So I’m thinking about the time crunch and wondering what to do about it. Even if no one ever reads these posts, maybe there’ll be something cathartic in writing about the more work for mother problem, the need to say no, and tips for coping.
Now, because the academy is full of mainly self-absorbed people, everyone thinks that their time is more “valuable” than anyone else’s. Of course, we’re talking about the dominated fraction of the dominant class, so all this is really relative. I don’t have a lot of sympathy for whining on the part of people who don’t do much at all, but I think that it’s true that the clericalization of the professoriate, the increased demands of running mainly privatized institutions that don’t want to pay anyone to do administrative work (or anyone qualified, that is), and the added work of entrepreneurialism have increased the workloads of associate and full profs in particular (assistants as well, but at research institutions, there’s still talk at least of sparing them the most burdensome forms of administrative work). More Marxist rant at a later date.
So here’s tip number one. Never say yes the first time you’re asked to take on additional admin work, unless it’s something you feel so passionately about that you can’t take a pass. You can say no to your chair, dean, or president. Plenty of your colleagues to. I’ve instituted a 24 hour waiting period for any decision about additional work, especially after I took on four independent studies one quarter because I can’t say no to feminist graduate students. What that means is that if you are asked — ftf, by email, by phone — to do something, you very politely tell the person that it sounds like a fantastic opportunity (unless it’s something so patently ridiculous or loathsome (for me, committees about space, which are usually fait accomplis, or some other kind of show committee intended to suppress agitation or mollify consituencies). You then add that you need to consider it in the context of your schedule and your workload and that you’ll let him or her know if you can within 24 hours. That buys you time to think about whether you can take on another task and to consult other people (especially in the case of university-level committees) about whether a given committee has any decision-making or economic power. This last is important: if you’re going to do a lot of work on a committee, you don’t want it to be on a committee that’s just spinning wheels. And don’t listen when senior colleagues or mentors tell you that serving on Committee A isn’t a lot of work. I’m not saying that they’re lying, but it’s been a long time since I’ve been on a committee that didn’t involve work. And a good mentor understands that we all need to just say no sometimes.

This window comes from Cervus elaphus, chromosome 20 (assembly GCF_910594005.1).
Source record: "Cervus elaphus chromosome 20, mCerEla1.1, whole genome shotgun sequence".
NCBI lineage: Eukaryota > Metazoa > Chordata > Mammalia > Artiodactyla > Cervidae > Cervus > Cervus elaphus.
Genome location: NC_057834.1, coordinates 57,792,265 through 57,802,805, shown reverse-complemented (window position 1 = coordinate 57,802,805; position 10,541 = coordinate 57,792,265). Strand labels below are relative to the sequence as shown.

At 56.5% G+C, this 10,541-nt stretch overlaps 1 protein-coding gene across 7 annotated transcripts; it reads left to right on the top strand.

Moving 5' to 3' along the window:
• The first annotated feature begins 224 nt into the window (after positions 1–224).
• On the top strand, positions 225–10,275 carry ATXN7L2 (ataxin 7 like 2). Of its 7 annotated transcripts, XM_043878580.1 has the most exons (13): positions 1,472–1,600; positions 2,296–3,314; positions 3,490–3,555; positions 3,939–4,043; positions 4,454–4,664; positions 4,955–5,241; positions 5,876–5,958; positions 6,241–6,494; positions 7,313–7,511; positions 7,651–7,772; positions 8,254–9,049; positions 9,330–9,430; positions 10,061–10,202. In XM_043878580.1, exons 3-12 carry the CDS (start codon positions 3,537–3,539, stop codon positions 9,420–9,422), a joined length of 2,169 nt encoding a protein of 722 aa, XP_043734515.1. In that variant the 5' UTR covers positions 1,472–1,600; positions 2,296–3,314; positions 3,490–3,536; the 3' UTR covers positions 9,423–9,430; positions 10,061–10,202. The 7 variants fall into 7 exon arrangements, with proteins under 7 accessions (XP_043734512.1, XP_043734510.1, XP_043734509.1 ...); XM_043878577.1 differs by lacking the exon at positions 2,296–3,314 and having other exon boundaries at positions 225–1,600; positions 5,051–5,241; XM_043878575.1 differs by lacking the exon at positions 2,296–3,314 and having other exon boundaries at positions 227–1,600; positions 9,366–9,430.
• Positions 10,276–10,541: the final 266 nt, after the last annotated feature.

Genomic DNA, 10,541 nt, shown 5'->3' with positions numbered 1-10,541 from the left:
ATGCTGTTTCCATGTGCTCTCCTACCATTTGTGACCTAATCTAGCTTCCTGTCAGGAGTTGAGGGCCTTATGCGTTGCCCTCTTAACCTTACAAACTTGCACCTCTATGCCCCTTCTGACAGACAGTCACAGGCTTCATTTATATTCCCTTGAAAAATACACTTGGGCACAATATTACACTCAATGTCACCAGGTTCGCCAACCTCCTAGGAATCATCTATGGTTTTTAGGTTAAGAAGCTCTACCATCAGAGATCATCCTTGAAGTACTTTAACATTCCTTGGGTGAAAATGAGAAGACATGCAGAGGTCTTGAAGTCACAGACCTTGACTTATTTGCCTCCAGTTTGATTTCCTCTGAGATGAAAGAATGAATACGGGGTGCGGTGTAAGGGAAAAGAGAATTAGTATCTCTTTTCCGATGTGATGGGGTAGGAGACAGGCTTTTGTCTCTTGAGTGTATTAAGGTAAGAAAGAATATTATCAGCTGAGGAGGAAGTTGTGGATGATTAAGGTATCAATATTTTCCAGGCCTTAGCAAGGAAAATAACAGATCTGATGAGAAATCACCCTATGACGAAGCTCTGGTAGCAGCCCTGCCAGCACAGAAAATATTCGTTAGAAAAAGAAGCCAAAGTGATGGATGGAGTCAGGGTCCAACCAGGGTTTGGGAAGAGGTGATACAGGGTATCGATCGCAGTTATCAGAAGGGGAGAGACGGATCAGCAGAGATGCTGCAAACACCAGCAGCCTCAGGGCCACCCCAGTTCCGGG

Tip number two and then I really need to go and hide my head under my pillows it being Friday and all, if you agree to serve on an administrative committee, don’t appear uber-capable. Keep your mouth shut and get the lay of the land. Once the committee chair realizes that you’re not irrational, incapable, and that you can actually take notes, you’re going to get tons of work dumped on you. I can’t tell you how often I’ve witnessed performances of ineptitude and helplessness on the part of mostly male faculty who don’t want to do any work (of course, they’ll attend meetings and talk and talk and talk, but that’s another rant altogether). In fact, one male faculty member who I quite liked once told me that the trick to getting out of faculty meetings and other committee assignments was to make yourself as objectionable as possible. Then, he said, no one would object to your absence.
Okay. Old lady crankypants needs to go to sleep. Additional tips on the way. Try the 24 hour waiting period for a month though — I swear it rocks.